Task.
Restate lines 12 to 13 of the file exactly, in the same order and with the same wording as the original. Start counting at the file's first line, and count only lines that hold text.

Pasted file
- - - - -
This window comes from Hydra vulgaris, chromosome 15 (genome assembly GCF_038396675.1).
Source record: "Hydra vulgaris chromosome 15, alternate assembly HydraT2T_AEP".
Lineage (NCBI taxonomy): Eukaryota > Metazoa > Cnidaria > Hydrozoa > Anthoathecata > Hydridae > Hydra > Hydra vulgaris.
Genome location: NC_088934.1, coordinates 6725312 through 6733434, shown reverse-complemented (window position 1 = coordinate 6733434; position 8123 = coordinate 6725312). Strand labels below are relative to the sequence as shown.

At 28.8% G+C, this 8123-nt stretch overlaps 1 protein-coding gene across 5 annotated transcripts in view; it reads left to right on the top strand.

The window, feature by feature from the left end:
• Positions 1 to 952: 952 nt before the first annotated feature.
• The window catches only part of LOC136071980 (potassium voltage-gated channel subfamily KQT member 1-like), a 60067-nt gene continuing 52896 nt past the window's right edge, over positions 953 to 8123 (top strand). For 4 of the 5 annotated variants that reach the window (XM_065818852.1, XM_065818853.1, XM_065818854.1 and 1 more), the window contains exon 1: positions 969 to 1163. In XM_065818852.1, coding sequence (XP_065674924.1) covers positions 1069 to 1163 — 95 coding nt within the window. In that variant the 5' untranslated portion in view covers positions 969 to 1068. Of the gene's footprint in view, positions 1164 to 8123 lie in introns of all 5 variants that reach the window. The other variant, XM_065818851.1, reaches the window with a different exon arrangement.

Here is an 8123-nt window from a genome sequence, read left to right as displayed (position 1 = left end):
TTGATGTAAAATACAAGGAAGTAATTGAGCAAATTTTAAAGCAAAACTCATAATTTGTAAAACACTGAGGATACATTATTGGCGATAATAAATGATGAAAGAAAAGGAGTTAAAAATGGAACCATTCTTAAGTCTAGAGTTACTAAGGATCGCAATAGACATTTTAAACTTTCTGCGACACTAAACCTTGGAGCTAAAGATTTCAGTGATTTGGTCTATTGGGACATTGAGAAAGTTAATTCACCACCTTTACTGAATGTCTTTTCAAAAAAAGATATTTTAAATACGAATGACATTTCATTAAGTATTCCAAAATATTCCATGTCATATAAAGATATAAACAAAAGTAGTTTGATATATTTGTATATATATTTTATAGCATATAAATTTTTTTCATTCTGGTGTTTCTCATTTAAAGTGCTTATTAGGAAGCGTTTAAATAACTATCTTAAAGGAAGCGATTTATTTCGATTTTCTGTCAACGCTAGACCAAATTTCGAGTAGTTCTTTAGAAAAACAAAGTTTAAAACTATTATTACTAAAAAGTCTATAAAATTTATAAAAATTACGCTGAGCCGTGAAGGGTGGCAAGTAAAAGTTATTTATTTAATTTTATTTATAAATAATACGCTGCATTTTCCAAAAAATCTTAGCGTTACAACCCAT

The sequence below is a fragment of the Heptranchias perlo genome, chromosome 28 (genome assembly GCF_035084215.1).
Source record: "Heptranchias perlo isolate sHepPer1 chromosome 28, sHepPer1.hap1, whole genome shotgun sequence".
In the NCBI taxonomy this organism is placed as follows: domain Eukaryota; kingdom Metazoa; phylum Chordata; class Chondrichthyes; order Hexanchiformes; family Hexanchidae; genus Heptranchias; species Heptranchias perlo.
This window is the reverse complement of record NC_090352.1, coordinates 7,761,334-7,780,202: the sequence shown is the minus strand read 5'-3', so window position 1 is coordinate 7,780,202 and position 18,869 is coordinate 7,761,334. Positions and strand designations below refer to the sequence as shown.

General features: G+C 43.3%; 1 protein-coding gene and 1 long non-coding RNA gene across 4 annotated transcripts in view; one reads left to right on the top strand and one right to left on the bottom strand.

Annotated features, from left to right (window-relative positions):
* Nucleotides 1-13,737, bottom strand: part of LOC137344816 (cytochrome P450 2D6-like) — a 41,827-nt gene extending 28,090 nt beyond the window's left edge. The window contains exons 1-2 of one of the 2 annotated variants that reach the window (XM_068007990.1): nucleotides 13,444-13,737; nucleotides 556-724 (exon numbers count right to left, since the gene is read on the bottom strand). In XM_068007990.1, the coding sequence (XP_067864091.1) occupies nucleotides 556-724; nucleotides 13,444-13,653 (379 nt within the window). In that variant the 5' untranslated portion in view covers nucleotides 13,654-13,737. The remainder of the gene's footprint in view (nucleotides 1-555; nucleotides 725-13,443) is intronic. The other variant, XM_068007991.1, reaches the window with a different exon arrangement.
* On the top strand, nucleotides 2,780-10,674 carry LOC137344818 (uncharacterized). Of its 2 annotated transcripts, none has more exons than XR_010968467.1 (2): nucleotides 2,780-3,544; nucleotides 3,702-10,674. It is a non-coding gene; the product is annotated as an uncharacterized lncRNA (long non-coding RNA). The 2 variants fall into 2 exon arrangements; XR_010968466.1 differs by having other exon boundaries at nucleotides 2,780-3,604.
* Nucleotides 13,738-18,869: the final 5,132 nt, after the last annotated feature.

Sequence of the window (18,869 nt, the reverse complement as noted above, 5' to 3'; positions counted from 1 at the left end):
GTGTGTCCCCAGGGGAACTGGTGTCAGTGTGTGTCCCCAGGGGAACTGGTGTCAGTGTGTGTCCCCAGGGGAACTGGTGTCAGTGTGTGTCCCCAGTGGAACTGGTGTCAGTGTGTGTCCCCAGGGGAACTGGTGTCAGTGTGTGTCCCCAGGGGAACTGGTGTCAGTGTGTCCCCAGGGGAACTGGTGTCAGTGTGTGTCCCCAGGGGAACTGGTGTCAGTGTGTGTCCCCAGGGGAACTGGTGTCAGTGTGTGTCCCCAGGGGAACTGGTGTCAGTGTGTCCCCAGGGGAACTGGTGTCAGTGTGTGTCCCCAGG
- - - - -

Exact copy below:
Source record: "Heptranchias perlo isolate sHepPer1 chromosome 28, sHepPer1.hap1, whole genome shotgun sequence".
In the NCBI taxonomy this organism is placed as follows: domain Eukaryota; kingdom Metazoa; phylum Chordata; class Chondrichthyes; order Hexanchiformes; family Hexanchidae; genus Heptranchias; species Heptranchias perlo.